BD:

Yes. I also took portraits of this woman, but to me the picture is more a meditation on the significance of the letter as a symbol, on a more figurative level, much more significant than the portraits I took of her.

MT:

So you will not find her portrayed in this book? Only the letter is included?

BD:

That’s right.

MT:

And where did this take place, in which part of the US?

BD:

Gosh, that I don’t remember right now.

 I do keep a log, or notebook every morning or afternoon I briefly write down my feelings, the names of the people I have met the night before, and the location. But I do not know everything by heart!

 

I AM ABOUT TO CALL IT A DAY

MT:

One more example: the same counts for the note written on tinfoil, or is it paper kitchen towel?

BD:

I think it is written on duck tape. Is that what you mean? It reads: ‘It’s not because you hear noise…’ Yes, that note is handwritten on duck tape.

MT:

What is meant by that piece of text?

BD:

‘It’s not because you hear noise that we’re home…’ Not a very welcoming phrase.

It was glued to the front door. I have been inside, though! And I considered it appropriate for the book.

MT:

Was that note meant for you?

BD:

No, no. The note was addressed to visitors coming to the house. Actually I did not see the note until I closed the door and left the next morning.

 

MT:

Are these people represented in the book? Or did you merely take a picture of the note?

BD:

No, I photographed just the handwritten note.

MT:

In fact, text is very much part of your book project. We find personal notes, slogans on a wall (‘I love class’, scribbled on a wall in a teenager’s room. And this one is a little weird: ‘A little hope’ in adhesive letters glued on a wall in a living room. This phrase is adorable: There is a pencil drawing showing a heart pierced by a sword and surrounded with flowers. In the very heart of it, it says: ‘I Just Wanted To Tell You How Much I Like You’ – each word shaded in fat capital letters). This is truly a description of the emotional world of people.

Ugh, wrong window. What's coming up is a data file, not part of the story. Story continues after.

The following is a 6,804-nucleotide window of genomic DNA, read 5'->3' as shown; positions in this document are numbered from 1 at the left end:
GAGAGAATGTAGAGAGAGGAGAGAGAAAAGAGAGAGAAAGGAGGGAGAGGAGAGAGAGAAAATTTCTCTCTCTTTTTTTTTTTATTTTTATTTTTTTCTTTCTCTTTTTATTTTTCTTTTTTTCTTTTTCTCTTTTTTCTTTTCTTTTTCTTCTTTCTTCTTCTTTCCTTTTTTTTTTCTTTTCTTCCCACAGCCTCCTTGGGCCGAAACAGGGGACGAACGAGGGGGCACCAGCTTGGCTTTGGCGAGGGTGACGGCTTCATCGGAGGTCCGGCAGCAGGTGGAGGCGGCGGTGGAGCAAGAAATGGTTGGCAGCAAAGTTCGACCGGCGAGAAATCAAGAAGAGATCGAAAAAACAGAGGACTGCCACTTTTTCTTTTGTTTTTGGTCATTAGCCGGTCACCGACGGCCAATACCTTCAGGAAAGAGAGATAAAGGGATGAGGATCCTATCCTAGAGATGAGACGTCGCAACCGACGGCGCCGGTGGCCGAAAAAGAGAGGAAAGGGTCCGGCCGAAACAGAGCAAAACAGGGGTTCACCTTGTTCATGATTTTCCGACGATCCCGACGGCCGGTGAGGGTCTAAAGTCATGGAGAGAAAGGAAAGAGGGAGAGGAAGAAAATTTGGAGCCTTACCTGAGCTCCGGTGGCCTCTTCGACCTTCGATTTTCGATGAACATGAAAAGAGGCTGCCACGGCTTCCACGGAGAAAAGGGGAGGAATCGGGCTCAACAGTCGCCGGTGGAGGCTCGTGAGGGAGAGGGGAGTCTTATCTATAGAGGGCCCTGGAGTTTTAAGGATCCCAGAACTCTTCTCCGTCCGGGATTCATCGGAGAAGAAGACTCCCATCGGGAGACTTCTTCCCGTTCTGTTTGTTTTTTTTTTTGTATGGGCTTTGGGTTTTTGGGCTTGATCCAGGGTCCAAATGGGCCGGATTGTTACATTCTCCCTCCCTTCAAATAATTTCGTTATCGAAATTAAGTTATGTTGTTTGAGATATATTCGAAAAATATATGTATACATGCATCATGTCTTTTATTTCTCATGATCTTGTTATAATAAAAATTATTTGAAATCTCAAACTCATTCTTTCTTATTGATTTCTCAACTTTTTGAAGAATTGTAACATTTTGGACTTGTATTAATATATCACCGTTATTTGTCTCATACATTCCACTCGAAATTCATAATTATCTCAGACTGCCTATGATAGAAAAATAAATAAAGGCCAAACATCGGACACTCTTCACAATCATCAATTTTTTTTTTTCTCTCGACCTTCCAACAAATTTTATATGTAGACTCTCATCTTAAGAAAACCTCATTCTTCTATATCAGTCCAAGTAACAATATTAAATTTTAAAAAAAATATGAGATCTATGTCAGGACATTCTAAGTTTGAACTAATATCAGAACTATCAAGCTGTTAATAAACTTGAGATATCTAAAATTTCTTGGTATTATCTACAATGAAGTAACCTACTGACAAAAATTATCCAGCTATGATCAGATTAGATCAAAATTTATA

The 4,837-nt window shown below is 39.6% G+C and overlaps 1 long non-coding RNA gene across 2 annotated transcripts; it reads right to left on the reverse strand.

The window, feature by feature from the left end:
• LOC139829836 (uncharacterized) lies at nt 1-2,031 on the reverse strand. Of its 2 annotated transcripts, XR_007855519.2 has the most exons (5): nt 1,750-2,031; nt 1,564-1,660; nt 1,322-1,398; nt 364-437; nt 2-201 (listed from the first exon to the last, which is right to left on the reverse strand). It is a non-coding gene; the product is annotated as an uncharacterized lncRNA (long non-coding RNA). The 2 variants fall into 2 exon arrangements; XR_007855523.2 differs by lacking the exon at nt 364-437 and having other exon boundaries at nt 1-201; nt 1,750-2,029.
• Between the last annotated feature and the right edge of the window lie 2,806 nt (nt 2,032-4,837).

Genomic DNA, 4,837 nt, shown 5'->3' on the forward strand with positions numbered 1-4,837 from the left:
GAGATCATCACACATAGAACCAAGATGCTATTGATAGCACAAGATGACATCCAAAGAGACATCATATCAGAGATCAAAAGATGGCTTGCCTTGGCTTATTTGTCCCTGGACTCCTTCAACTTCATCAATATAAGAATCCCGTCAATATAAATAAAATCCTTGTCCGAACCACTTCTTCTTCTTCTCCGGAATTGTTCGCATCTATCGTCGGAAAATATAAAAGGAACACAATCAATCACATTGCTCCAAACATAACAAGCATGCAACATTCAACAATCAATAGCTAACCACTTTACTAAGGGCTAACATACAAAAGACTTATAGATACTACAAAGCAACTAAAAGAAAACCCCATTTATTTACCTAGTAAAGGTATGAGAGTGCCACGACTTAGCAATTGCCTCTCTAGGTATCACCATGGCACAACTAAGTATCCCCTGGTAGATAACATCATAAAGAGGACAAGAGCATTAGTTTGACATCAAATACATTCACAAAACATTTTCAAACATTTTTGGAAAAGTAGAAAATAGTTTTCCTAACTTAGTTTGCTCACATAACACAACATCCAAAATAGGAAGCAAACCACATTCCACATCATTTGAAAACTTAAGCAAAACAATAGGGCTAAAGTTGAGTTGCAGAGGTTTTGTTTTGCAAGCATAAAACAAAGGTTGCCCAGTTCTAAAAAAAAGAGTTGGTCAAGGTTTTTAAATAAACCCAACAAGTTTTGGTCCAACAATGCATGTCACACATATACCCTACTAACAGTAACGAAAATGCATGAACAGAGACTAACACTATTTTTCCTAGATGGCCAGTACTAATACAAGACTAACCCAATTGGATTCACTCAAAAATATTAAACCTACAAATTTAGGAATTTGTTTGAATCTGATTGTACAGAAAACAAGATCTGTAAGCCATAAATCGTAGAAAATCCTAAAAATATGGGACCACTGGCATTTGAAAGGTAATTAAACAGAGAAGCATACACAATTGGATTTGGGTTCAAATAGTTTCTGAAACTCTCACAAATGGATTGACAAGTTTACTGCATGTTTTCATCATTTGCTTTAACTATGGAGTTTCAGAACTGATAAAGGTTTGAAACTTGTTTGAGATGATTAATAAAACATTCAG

BD:

You say it all yourself; I think so, too.

I AM ABOUT TO CALL IT A DAY

MT:

There is a letter from a husband to his wife, written in jail, on recycled paper. Would you please comment on this letter?

BD:

She is a woman with whom I spent the night. Her husband was in jail for paedophilia. The letter from her husband is about his children. But being a child, you don’t realize it deals with paedophilia. The letter is interesting for different reasons.

MT:

What struck me is that the tone of the letter is authoritative.